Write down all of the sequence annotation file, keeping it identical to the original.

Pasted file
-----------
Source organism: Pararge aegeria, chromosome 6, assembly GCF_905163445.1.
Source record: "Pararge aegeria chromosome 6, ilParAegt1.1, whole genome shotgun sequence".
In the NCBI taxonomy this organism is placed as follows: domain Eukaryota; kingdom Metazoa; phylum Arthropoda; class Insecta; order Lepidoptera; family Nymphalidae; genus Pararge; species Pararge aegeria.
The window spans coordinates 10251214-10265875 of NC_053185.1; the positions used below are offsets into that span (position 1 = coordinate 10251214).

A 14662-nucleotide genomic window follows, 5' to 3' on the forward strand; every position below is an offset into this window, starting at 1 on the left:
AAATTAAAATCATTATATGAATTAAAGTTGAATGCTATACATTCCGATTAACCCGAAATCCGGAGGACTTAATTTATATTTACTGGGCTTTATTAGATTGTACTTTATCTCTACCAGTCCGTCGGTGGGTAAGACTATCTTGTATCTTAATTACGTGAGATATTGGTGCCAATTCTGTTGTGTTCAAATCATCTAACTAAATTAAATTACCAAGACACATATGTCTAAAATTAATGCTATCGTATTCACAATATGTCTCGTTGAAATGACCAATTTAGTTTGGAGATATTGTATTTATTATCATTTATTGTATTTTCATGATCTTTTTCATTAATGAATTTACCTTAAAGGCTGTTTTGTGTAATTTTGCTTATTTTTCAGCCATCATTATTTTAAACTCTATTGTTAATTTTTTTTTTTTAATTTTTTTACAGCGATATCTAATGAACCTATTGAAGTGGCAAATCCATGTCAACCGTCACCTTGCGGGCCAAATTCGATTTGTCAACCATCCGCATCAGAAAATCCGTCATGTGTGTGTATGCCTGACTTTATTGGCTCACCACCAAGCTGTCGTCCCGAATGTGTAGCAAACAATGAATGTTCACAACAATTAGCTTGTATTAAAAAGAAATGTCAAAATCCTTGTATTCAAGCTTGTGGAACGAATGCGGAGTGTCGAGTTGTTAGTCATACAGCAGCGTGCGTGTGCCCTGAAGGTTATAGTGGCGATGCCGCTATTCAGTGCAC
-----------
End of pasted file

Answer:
Source organism: Pararge aegeria, chromosome 6, assembly GCF_905163445.1.
Source record: "Pararge aegeria chromosome 6, ilParAegt1.1, whole genome shotgun sequence".
In the NCBI taxonomy this organism is placed as follows: domain Eukaryota; kingdom Metazoa; phylum Arthropoda; class Insecta; order Lepidoptera; family Nymphalidae; genus Pararge; species Pararge aegeria.
The window spans coordinates 10251214-10265875 of NC_053185.1; the positions used below are offsets into that span (position 1 = coordinate 10251214).

A 14662-nucleotide genomic window follows, 5' to 3' on the forward strand; every position below is an offset into this window, starting at 1 on the left:
AAATTAAAATCATTATATGAATTAAAGTTGAATGCTATACATTCCGATTAACCCGAAATCCGGAGGACTTAATTTATATTTACTGGGCTTTATTAGATTGTACTTTATCTCTACCAGTCCGTCGGTGGGTAAGACTATCTTGTATCTTAATTACGTGAGATATTGGTGCCAATTCTGTTGTGTTCAAATCATCTAACTAAATTAAATTACCAAGACACATATGTCTAAAATTAATGCTATCGTATTCACAATATGTCTCGTTGAAATGACCAATTTAGTTTGGAGATATTGTATTTATTATCATTTATTGTATTTTCATGATCTTTTTCATTAATGAATTTACCTTAAAGGCTGTTTTGTGTAATTTTGCTTATTTTTCAGCCATCATTATTTTAAACTCTATTGTTAATTTTTTTTTTTTAATTTTTTTACAGCGATATCTAATGAACCTATTGAAGTGGCAAATCCATGTCAACCGTCACCTTGCGGGCCAAATTCGATTTGTCAACCATCCGCATCAGAAAATCCGTCATGTGTGTGTATGCCTGACTTTATTGGCTCACCACCAAGCTGTCGTCCCGAATGTGTAGCAAACAATGAATGTTCACAACAATTAGCTTGTATTAAAAAGAAATGTCAAAATCCTTGTATTCAAGCTTGTGGAACGAATGCGGAGTGTCGAGTTGTTAGTCATACAGCAGCGTGCGTGTGCCCTGAAGGTTATAGTGGCGATGCCGCTATTCAGTGCAC